Frustrated travelers start recording customer service phone calls. But does it work?

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By Christopher Elliott

Oh, the lengths some people will go to get better customer service. Like recording phone calls with a customer service agent. 

Robert Grunfeld, who had a ticket on a United Airlines flight from Newark to Tel Aviv in December, says a representative offered to rebook him on a flight to Israel if the airline canceled his flight. United then canceled his flight, but refused to rebook him on a nonstop flight to Tel Aviv.

“I’d like United to keep the promise the agent made,” says Grunfield, a student from Monsey, N.Y.

Grunfeld then sent me the recording in which a representative did indeed promise to accommodate him.

If you want better customer service, recording a call sometimes works, and sometimes it doesn’t. But there’s an even better way to solve this problem, and I’ll share that with you in a minute.

Wait, are you allowed to record a phone call with a customer service representative?

Hang on. Are you even allowed to record a phone call? It depends on where you are. In New York, where Grunfeld is based, as long as one person is aware the conversation is being recorded, it’s OK. 

“Generally, it is legal in the U.S. for any participant in the conversation to record the call unannounced,” says John Hooker, professor of business ethics at Carnegie Mellon University’s Tepper School of Business. “Some states require that all the participants consent to recording as well.”

If you’re in a state that requires both parties to consent, don’t worry: Before a call center representative picks up, you’ll hear a message that says, “Calls may be recorded for quality assurance purposes.” That gives both the company and you permission to record, say legal experts. (Related: Do you have a right to call center recordings?)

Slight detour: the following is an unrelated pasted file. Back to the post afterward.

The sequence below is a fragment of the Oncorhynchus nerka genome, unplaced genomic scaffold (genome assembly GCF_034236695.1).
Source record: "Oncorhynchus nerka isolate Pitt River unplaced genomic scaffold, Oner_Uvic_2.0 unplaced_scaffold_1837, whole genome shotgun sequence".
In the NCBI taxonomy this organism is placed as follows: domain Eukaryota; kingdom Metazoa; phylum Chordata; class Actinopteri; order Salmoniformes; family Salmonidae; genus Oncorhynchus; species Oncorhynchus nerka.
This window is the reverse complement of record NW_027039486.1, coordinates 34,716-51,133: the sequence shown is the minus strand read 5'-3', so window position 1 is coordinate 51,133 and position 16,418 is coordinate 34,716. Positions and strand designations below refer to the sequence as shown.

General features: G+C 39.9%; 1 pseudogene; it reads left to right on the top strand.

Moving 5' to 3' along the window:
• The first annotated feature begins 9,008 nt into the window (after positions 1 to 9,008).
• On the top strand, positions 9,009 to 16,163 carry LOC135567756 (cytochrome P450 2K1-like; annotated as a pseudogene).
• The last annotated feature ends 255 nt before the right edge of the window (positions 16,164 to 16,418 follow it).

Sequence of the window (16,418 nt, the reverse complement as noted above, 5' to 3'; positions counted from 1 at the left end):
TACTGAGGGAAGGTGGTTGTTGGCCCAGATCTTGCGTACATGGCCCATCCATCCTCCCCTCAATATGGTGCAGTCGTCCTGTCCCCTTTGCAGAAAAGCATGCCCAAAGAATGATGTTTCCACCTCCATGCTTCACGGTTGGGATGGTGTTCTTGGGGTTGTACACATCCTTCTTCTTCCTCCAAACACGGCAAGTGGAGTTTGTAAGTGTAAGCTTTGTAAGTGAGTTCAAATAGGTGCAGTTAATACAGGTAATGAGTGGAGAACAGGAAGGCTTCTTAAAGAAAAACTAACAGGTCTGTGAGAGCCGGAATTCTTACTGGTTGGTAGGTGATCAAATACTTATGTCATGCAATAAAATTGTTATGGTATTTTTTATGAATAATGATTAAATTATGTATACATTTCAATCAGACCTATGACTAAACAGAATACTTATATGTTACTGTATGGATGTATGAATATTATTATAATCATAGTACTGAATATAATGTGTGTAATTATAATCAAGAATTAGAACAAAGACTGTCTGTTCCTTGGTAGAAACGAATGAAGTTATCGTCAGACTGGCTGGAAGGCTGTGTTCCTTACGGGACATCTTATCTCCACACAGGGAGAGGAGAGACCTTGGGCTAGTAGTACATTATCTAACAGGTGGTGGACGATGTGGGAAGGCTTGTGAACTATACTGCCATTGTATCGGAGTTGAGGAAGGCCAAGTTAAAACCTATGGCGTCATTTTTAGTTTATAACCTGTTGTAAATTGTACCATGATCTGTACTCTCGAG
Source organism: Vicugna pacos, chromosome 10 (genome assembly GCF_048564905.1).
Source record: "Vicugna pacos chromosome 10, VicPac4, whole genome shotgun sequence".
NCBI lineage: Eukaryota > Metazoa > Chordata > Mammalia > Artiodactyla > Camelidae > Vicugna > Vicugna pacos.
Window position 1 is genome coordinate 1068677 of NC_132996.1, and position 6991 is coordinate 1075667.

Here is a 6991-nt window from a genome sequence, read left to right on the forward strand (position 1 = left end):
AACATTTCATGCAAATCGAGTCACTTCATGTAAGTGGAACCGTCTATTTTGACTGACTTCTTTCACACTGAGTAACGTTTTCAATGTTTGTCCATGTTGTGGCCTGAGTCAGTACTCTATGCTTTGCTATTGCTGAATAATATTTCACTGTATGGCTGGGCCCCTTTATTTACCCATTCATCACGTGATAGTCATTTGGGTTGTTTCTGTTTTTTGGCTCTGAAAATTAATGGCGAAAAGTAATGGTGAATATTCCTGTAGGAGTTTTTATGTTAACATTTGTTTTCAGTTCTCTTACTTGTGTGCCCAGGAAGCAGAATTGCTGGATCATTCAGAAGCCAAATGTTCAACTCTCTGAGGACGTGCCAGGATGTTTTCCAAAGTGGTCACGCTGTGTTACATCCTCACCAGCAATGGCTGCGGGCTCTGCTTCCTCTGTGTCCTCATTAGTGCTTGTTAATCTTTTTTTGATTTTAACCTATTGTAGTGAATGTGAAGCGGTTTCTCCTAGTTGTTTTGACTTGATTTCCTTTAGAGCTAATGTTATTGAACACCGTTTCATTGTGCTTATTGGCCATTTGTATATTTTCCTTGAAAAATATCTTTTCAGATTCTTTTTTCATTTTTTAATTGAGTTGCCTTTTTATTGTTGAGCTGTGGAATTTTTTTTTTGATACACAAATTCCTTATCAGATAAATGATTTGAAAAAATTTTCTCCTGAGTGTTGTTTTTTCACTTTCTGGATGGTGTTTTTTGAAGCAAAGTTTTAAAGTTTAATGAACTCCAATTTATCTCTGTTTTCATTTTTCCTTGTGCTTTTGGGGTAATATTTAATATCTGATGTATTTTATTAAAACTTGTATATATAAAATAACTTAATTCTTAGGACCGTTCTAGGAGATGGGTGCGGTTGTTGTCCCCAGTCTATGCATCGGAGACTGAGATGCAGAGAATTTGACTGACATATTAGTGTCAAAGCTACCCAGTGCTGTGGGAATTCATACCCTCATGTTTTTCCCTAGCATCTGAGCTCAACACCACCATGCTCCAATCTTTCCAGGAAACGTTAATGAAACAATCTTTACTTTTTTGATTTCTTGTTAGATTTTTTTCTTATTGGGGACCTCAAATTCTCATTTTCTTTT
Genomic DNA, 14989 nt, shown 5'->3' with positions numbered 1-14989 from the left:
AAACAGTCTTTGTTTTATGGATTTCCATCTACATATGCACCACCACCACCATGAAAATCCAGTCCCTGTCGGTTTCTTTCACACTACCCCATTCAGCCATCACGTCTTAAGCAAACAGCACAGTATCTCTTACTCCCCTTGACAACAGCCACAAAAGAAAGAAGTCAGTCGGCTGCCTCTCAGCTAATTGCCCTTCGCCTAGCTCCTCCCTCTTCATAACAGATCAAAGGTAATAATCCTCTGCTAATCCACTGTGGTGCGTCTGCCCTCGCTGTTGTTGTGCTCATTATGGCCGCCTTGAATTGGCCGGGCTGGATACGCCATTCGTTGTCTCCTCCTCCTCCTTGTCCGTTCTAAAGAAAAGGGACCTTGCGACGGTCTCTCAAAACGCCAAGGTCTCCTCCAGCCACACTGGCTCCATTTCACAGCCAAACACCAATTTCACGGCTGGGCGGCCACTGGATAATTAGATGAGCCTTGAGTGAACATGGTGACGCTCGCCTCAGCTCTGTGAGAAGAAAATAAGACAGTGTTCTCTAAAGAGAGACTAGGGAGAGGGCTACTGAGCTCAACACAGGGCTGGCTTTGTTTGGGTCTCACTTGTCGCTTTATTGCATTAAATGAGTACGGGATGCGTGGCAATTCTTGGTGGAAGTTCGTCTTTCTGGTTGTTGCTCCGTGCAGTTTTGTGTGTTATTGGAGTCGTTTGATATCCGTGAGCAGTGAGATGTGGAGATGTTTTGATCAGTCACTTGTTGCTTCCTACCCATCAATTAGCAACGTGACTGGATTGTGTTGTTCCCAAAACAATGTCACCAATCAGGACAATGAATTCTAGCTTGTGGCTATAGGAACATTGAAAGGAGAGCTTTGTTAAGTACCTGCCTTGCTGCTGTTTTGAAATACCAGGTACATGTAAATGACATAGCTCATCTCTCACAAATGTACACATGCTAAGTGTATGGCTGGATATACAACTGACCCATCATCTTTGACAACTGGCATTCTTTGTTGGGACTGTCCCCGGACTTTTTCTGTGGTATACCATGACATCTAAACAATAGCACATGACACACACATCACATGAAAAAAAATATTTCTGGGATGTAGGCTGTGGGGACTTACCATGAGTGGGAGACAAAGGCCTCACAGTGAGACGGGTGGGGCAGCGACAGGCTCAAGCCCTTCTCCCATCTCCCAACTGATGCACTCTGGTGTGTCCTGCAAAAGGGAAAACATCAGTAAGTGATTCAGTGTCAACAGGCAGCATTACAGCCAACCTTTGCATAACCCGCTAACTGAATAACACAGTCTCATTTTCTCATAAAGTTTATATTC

The real question is, can you record it? Unfortunately, both iOS and Android place significant restrictions on call recording. Your best bet is to do what Grunfeld did. Put your phone on “speaker” mode and use a separate recorder.

Does that really work? It can.

Sometimes, recording a phone call works

Sometimes, recording a phone call with an airline works. Ben Edelman recalls booking an American Airlines ticket for his wife by phone. An agent described the seat as first class when he meant business class. But when Edelman, who was then a professor in Boston, saw the ticket, he forwarded the conversation to one of the airline’s attorneys.

“To his credit, he honored the agent’s statement and moved my wife to first class, consistent with what the agent had said,” he says. “I counted myself lucky that I had recorded that call.”

Edelman’s case is rare, experts say.

“Airlines typically follow their terms of service, even if an agent has made an error,” says Melissa Copeland, a principal with Blue Orbit Consulting, a service consulting firm. “Hotels and restaurants have more flexibility,” 

But sometimes, travel companies see recording their calls as a nuisance.

Warning: Recording a call can backfire!

Recording a phone may backfire. Eva Keller remembers working at the front desk of a hotel when a guest claimed to have recorded her promising him an upgrade to a two-bedroom suite. (She hadn’t.) But instead of admonishing her, she says the manager scolded the customer.